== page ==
George Orwell’s Gibraltar musings

LAST UPDATED: 10 Feb, 2015 @ 17:45
2
SHARE
George Orwell’s Gibraltar musings

MOST famous for his novels 1984 and Animal Farm, not many know that British writer George Orwell spent two days on Gibraltar in 1938, noting down his thoughts on the Rock.

He had stopped off there, en route to Morocco with his wife, after suffering a serious injury from fighting for the Republican Government during the Spanish Civil War.

His notes include musings on various local newspapers, including their adverts and political standpoints.

He said of the Gibraltar Chronicle, now the longest-running newspaper in the world, that it was ‘more or less pro-Fascist’.

He also mentioned a destroyer, the Jose Luis Diez, that lay in the harbour, as well as the Rock’s wildlife.

“Population of the town is about 20,000,” he noted. “Largely Italian origin but nearly all bilingual English-Spanish.

“Many Spaniards work here and return to Spain every night. At least 3,000 (of them) refugees from Franco territory. Authorities now trying to get rid of these on pretext of overcrowding.”

He continued: “Standard of living not very low, no barefoot adults. Fruit and vegetables cheap, wine and tobacco evidently untaxed or taxed very little.”

“No English sugar or matches, all Belgian… Some of the shopkeepers are Indians and Parsees.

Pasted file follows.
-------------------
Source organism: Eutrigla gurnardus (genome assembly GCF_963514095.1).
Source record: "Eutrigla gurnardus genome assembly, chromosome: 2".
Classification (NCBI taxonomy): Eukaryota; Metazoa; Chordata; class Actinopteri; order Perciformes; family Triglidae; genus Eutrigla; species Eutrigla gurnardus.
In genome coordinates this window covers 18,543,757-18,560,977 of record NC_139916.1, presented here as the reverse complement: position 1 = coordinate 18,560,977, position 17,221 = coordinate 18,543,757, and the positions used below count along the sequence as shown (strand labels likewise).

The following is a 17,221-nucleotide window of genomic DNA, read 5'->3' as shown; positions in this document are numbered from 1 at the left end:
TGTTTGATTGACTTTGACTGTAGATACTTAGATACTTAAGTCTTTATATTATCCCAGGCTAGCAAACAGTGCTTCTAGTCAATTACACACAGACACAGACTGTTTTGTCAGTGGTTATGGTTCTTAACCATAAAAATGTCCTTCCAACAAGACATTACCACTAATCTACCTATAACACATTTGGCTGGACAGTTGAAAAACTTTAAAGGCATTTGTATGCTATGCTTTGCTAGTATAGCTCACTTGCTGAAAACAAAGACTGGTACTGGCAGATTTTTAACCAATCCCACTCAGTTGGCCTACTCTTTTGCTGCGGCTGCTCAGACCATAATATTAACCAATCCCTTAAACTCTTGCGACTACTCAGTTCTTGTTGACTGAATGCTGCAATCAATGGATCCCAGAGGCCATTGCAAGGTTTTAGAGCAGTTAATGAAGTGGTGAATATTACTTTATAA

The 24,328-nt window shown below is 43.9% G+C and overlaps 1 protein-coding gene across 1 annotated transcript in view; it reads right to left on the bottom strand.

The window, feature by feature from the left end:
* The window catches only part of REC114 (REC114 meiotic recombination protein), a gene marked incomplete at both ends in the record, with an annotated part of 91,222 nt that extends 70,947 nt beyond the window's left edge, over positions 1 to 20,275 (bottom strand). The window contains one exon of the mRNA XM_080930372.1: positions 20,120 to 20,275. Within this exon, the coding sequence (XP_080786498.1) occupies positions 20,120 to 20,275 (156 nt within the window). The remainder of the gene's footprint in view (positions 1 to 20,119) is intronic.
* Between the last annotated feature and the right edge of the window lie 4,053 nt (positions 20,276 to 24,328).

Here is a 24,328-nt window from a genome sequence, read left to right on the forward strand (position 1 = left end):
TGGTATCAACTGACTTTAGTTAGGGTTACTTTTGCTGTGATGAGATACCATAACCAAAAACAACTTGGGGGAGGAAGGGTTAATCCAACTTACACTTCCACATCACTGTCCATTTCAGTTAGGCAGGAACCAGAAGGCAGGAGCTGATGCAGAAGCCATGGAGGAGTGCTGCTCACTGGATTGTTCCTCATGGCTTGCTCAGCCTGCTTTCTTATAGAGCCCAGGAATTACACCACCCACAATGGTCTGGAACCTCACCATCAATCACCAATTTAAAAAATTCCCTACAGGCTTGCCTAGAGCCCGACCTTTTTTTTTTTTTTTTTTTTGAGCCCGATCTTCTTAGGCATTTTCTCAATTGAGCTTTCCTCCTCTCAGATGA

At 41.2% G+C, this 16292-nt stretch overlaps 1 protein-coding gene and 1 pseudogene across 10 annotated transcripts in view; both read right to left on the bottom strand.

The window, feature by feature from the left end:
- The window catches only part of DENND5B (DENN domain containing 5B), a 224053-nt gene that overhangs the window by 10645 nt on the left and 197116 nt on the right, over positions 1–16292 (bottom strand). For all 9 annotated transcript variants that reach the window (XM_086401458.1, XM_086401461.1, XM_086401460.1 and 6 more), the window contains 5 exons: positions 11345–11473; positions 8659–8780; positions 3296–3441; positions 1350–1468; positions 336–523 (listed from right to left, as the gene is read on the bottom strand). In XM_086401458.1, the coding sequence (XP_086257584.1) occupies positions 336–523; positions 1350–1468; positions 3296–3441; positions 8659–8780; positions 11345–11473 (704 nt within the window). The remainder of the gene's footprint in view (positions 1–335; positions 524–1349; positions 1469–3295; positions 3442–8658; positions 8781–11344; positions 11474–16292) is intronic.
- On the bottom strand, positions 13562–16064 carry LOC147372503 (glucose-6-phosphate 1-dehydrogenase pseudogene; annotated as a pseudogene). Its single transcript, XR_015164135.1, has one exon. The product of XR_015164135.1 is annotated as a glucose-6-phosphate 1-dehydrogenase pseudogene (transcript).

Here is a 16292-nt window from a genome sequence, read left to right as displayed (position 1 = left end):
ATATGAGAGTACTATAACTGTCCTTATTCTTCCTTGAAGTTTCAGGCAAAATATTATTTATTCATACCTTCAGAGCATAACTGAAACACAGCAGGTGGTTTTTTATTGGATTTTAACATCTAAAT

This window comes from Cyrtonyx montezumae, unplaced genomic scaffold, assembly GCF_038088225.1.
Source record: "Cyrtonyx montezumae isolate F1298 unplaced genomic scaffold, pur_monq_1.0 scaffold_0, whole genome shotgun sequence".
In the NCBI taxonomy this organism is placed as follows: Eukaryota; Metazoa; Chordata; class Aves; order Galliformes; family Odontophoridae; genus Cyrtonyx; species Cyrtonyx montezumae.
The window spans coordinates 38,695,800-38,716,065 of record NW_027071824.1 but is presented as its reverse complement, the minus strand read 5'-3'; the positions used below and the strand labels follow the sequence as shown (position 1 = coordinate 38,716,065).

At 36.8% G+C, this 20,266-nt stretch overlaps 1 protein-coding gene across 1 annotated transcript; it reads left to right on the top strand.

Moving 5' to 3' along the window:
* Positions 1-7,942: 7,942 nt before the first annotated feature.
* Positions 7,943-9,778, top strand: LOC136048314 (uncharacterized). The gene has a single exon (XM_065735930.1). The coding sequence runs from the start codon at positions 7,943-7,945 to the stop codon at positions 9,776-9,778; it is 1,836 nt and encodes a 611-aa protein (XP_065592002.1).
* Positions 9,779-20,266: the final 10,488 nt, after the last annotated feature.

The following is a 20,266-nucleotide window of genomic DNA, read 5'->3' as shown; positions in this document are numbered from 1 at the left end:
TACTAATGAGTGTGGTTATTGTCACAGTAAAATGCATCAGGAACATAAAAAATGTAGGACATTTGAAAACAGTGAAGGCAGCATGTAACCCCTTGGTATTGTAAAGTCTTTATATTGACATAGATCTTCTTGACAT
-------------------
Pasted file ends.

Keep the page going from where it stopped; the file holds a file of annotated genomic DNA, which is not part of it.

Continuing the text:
“The Barbary Ape is said to be now very rare at Gibraltar and the authorities are trying to exterminate them as they are a nuisance.

“At a certain season they come down from the rock and invade people’s houses and gardens.”

2 COMMENTS

The Olive Press are not responsible and do not moderate individual comments before they are posted. Anyone who uses racist, sexist, homophobic or xenophobic language or hate speech will be blocked.
  1. BigJon

    In the web you can see some interviews with George Orwell, of exceptional quality.

      About his participation in the Spanish Civil War besides “Homage to Catalonia”, he wrote a short article entitled “Memories of the Spanish Civil War”, which impresses by its realism and sincerity.

    His contribution to the world culture should be appreciated and thanked not only in Spain but in all countries. But he was an honest person and sometimes an acid critical of his own society. A not pleasant thing.

HAVE YOUR SAY...